“The black hood covering the faces of naked prisoners in Abu Ghraib was known as la capuchi in Guatemalan and Salvadoran torture chambers. The metal bed frame to which the naked and hooded detainee was bound in a crucifix position in Abu Ghraib was la cama, named for a former Chilean prisoner who survived the U.S.-installed regime of General Augusto Pinochet. In her case, electrodes were attached to her arms, legs and genitalia, just as they were attached to the Iraqi detainee poised on a box, threatened with electrocution if he fell off. The Iraqi man bound naked on the ground with a leash attached to his neck, held by a smiling young American recruit, reminds me of the son of peasant organizers who recounted his agonizing torture at the hands of the Tonton Macoutes, U.S.-backed dictator John-Claude (Baby Doc) Duvalier’s right-hand thugs, in Port-au-Prince in 1984. The very act of photographing those tortured in Abu Ghraib to humiliate and silence parallels the experience of an American missionary, Sister Diana Ortiz,” who was tortured and gang-raped repeatedly under supervision by an American in 1989, according to her testimony before the Congressional Human Rights Caucus.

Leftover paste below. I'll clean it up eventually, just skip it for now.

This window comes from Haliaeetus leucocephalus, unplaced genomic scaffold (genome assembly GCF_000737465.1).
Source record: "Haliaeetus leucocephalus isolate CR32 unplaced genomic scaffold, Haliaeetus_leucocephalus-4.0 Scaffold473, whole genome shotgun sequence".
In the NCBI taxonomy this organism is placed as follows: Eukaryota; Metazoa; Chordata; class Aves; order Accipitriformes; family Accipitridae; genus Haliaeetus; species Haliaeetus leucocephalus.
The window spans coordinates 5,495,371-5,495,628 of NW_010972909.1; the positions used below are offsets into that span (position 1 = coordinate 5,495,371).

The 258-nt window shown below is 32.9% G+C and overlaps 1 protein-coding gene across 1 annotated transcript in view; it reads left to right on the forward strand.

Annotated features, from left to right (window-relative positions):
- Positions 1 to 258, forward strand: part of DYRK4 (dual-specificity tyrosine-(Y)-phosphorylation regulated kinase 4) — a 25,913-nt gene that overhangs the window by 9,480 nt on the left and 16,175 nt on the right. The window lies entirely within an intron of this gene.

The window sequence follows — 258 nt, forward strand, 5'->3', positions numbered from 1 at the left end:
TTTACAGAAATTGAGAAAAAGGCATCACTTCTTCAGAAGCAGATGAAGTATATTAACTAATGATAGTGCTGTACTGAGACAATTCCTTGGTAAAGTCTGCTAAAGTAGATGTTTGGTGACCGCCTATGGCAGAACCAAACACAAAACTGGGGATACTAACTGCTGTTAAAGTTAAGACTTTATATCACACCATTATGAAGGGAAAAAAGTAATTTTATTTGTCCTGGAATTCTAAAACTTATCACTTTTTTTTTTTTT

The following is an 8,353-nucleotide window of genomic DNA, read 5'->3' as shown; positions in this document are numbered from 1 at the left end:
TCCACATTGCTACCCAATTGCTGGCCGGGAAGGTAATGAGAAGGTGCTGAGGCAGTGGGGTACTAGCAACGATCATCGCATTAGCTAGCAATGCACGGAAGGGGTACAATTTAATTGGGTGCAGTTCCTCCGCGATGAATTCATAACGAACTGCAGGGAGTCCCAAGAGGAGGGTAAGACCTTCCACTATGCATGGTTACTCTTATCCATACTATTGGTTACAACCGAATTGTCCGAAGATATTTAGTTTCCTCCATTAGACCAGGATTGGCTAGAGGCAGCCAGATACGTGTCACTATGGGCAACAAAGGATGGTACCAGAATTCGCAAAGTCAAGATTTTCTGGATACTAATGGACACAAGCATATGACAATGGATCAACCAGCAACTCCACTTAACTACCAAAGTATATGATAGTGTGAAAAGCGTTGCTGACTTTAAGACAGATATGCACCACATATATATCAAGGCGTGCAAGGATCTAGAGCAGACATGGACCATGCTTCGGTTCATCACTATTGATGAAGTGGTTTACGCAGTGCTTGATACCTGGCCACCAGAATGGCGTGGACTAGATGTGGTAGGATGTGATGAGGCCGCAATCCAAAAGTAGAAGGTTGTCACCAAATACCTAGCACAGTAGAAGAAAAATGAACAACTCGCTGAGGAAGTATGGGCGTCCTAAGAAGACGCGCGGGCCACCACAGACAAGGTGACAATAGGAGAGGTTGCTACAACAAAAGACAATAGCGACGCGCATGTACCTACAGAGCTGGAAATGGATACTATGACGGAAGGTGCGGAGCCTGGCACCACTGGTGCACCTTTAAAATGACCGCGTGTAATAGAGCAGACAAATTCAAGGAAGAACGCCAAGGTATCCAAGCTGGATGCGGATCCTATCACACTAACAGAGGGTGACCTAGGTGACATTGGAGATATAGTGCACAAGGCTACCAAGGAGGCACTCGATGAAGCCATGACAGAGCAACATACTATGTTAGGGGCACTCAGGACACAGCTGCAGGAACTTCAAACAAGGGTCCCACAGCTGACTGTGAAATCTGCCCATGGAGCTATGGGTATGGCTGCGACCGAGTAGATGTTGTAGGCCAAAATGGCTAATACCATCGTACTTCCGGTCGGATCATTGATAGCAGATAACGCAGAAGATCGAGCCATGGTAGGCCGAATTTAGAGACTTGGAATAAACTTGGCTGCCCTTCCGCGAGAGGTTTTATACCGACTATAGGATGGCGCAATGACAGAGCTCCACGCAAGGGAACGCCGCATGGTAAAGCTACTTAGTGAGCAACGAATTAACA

The long history of torture by U.S.-trained thugs in Latin and Central America under the command of SOA graduates has also been capaciously documented by human-rights organizations like Amnesty International (in its 2002 report titled “Unmatched Power, Unmet Principles”) and in books like A.J. Langguth’s Hidden Terrors, William Blum’s Rogue State and Lawrence Weschler’s A Miracle, a Universe. In virtually every report on human-rights abuses from Latin America, SOA graduates are prominent. A U.N. Truth Commission report said that over two-thirds of the Salvadoran officers it cites for abuses are SOA graduates. Forty percent of the Cabinet members under three sanguinary Guatemalan dictatorships were SOA graduates. And the list goes on . . .

In 2000, the Pentagon engaged in a smoke-screen attempt to give the SOA a face-lift by changing its name to the Western Hemispheric Institute for Security Cooperation (WHINSEC) as part of a claimed “reform” program. But, as the late GOP Senator Paul Coverdale of Georgia (where SOA-WHINSEC is located) said at the time, the changes to the school were “basically cosmetic.”